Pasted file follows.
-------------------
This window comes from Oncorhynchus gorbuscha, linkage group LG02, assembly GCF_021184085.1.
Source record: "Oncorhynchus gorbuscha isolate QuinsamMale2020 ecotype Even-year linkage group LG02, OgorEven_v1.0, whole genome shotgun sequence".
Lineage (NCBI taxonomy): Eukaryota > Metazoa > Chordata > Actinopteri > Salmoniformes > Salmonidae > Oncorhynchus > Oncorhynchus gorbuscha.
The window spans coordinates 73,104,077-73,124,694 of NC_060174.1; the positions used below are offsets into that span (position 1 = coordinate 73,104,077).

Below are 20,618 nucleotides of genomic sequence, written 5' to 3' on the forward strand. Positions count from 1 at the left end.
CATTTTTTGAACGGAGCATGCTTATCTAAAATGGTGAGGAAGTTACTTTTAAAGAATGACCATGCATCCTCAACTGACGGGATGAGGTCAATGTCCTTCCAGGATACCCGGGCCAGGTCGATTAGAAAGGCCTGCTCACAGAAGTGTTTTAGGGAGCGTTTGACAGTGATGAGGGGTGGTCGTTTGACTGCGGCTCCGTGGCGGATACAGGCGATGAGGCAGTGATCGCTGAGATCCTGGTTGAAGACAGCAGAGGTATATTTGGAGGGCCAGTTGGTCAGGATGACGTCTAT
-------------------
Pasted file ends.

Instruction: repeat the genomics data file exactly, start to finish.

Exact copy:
This window comes from Oncorhynchus gorbuscha, linkage group LG02, assembly GCF_021184085.1.
Source record: "Oncorhynchus gorbuscha isolate QuinsamMale2020 ecotype Even-year linkage group LG02, OgorEven_v1.0, whole genome shotgun sequence".
Lineage (NCBI taxonomy): Eukaryota > Metazoa > Chordata > Actinopteri > Salmoniformes > Salmonidae > Oncorhynchus > Oncorhynchus gorbuscha.
The window spans coordinates 73,104,077-73,124,694 of NC_060174.1; the positions used below are offsets into that span (position 1 = coordinate 73,104,077).

Below are 20,618 nucleotides of genomic sequence, written 5' to 3' on the forward strand. Positions count from 1 at the left end.
CATTTTTTGAACGGAGCATGCTTATCTAAAATGGTGAGGAAGTTACTTTTAAAGAATGACCATGCATCCTCAACTGACGGGATGAGGTCAATGTCCTTCCAGGATACCCGGGCCAGGTCGATTAGAAAGGCCTGCTCACAGAAGTGTTTTAGGGAGCGTTTGACAGTGATGAGGGGTGGTCGTTTGACTGCGGCTCCGTGGCGGATACAGGCGATGAGGCAGTGATCGCTGAGATCCTGGTTGAAGACAGCAGAGGTATATTTGGAGGGCCAGTTGGTCAGGATGACGTCTAT